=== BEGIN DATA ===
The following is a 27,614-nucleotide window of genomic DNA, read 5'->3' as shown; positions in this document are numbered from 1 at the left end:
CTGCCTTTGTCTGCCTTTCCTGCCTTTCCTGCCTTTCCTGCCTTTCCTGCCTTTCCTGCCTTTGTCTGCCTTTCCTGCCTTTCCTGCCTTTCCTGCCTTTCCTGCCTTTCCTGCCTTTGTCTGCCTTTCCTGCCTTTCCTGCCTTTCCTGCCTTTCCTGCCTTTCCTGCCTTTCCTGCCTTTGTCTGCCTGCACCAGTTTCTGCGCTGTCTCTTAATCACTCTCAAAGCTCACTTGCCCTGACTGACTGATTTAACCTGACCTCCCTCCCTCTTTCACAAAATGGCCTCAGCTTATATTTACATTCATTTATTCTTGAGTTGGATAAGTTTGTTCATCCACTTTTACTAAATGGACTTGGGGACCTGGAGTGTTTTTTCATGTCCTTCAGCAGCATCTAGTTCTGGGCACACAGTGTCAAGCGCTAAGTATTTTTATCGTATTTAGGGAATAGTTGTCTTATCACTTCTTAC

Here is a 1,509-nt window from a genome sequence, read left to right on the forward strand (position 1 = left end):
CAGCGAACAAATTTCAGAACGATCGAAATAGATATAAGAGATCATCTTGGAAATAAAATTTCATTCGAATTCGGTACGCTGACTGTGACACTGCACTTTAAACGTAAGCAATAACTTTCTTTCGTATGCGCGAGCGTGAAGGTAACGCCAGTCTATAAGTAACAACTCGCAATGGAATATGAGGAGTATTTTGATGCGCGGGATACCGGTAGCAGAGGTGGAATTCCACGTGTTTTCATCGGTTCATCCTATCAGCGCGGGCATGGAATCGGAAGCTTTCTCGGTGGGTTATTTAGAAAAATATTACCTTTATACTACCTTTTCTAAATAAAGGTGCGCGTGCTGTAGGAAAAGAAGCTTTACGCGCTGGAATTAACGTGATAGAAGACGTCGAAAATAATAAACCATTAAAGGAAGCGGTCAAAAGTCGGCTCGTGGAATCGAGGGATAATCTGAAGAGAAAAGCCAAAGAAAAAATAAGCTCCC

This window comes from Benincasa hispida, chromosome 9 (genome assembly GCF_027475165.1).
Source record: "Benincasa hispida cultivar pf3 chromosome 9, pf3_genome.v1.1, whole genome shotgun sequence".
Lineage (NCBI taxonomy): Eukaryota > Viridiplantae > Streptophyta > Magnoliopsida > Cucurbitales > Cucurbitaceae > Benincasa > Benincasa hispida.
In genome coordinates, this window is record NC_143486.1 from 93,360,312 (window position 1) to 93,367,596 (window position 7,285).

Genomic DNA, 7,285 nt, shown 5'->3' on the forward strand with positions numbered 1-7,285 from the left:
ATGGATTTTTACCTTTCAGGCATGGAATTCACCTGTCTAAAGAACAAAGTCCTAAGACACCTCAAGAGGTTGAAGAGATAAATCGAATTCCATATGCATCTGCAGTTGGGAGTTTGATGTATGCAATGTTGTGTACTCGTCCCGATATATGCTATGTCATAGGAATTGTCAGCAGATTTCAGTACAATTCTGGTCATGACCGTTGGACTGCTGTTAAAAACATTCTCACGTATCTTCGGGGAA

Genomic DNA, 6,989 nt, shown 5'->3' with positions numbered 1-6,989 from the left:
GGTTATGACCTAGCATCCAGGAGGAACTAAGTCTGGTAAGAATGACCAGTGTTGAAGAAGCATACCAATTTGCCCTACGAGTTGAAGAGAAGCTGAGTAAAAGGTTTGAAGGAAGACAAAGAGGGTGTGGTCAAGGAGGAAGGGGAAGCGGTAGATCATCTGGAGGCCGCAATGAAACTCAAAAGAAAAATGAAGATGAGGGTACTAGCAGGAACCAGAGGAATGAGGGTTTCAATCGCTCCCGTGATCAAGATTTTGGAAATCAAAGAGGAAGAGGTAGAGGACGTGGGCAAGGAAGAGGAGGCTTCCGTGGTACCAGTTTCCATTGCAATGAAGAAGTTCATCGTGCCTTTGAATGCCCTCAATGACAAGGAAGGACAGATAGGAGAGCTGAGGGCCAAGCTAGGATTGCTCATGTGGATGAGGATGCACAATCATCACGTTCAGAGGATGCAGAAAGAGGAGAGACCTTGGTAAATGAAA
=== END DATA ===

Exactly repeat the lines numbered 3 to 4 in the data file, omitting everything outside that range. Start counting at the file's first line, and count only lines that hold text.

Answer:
Here is a 1,509-nt window from a genome sequence, read left to right on the forward strand (position 1 = left end):
CAGCGAACAAATTTCAGAACGATCGAAATAGATATAAGAGATCATCTTGGAAATAAAATTTCATTCGAATTCGGTACGCTGACTGTGACACTGCACTTTAAACGTAAGCAATAACTTTCTTTCGTATGCGCGAGCGTGAAGGTAACGCCAGTCTATAAGTAACAACTCGCAATGGAATATGAGGAGTATTTTGATGCGCGGGATACCGGTAGCAGAGGTGGAATTCCACGTGTTTTCATCGGTTCATCCTATCAGCGCGGGCATGGAATCGGAAGCTTTCTCGGTGGGTTATTTAGAAAAATATTACCTTTATACTACCTTTTCTAAATAAAGGTGCGCGTGCTGTAGGAAAAGAAGCTTTACGCGCTGGAATTAACGTGATAGAAGACGTCGAAAATAATAAACCATTAAAGGAAGCGGTCAAAAGTCGGCTCGTGGAATCGAGGGATAATCTGAAGAGAAAAGCCAAAGAAAAAATAAGCTCCC